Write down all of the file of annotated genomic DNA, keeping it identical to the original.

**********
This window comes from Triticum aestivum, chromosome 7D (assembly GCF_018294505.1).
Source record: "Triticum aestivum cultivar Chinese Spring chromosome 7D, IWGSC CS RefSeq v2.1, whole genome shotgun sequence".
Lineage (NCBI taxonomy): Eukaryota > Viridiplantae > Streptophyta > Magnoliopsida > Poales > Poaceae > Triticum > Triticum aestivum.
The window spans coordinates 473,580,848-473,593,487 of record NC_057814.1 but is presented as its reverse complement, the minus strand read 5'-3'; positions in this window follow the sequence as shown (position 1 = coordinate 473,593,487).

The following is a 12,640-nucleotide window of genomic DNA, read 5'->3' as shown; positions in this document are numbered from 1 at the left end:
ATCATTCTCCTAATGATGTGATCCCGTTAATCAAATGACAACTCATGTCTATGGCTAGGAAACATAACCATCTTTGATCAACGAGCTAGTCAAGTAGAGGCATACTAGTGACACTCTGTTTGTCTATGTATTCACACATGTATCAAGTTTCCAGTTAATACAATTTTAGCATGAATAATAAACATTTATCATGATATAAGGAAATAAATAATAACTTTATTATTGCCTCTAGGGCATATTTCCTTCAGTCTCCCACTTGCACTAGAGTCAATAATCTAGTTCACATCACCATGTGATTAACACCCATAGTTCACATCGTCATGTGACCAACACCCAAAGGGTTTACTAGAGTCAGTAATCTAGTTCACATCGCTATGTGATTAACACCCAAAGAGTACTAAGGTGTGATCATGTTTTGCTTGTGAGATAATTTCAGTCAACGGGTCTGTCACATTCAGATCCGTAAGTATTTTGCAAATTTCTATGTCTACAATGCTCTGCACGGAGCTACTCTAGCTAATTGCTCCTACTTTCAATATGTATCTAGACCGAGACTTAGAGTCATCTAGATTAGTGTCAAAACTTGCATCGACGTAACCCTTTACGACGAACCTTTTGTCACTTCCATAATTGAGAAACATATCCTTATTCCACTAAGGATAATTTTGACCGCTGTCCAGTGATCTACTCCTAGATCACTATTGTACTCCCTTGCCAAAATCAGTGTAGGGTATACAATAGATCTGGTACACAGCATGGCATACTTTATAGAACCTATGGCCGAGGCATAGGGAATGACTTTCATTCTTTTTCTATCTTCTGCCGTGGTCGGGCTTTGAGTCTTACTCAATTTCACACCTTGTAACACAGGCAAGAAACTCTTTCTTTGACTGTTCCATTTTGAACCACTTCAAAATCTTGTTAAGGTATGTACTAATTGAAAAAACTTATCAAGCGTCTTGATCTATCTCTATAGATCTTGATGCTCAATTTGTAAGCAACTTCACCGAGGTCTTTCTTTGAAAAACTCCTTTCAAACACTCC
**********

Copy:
This window comes from Triticum aestivum, chromosome 7D (assembly GCF_018294505.1).
Source record: "Triticum aestivum cultivar Chinese Spring chromosome 7D, IWGSC CS RefSeq v2.1, whole genome shotgun sequence".
Lineage (NCBI taxonomy): Eukaryota > Viridiplantae > Streptophyta > Magnoliopsida > Poales > Poaceae > Triticum > Triticum aestivum.
The window spans coordinates 473,580,848-473,593,487 of record NC_057814.1 but is presented as its reverse complement, the minus strand read 5'-3'; positions in this window follow the sequence as shown (position 1 = coordinate 473,593,487).

The following is a 12,640-nucleotide window of genomic DNA, read 5'->3' as shown; positions in this document are numbered from 1 at the left end:
ATCATTCTCCTAATGATGTGATCCCGTTAATCAAATGACAACTCATGTCTATGGCTAGGAAACATAACCATCTTTGATCAACGAGCTAGTCAAGTAGAGGCATACTAGTGACACTCTGTTTGTCTATGTATTCACACATGTATCAAGTTTCCAGTTAATACAATTTTAGCATGAATAATAAACATTTATCATGATATAAGGAAATAAATAATAACTTTATTATTGCCTCTAGGGCATATTTCCTTCAGTCTCCCACTTGCACTAGAGTCAATAATCTAGTTCACATCACCATGTGATTAACACCCATAGTTCACATCGTCATGTGACCAACACCCAAAGGGTTTACTAGAGTCAGTAATCTAGTTCACATCGCTATGTGATTAACACCCAAAGAGTACTAAGGTGTGATCATGTTTTGCTTGTGAGATAATTTCAGTCAACGGGTCTGTCACATTCAGATCCGTAAGTATTTTGCAAATTTCTATGTCTACAATGCTCTGCACGGAGCTACTCTAGCTAATTGCTCCTACTTTCAATATGTATCTAGACCGAGACTTAGAGTCATCTAGATTAGTGTCAAAACTTGCATCGACGTAACCCTTTACGACGAACCTTTTGTCACTTCCATAATTGAGAAACATATCCTTATTCCACTAAGGATAATTTTGACCGCTGTCCAGTGATCTACTCCTAGATCACTATTGTACTCCCTTGCCAAAATCAGTGTAGGGTATACAATAGATCTGGTACACAGCATGGCATACTTTATAGAACCTATGGCCGAGGCATAGGGAATGACTTTCATTCTTTTTCTATCTTCTGCCGTGGTCGGGCTTTGAGTCTTACTCAATTTCACACCTTGTAACACAGGCAAGAAACTCTTTCTTTGACTGTTCCATTTTGAACCACTTCAAAATCTTGTTAAGGTATGTACTAATTGAAAAAACTTATCAAGCGTCTTGATCTATCTCTATAGATCTTGATGCTCAATTTGTAAGCAACTTCACCGAGGTCTTTCTTTGAAAAACTCCTTTCAAACACTCC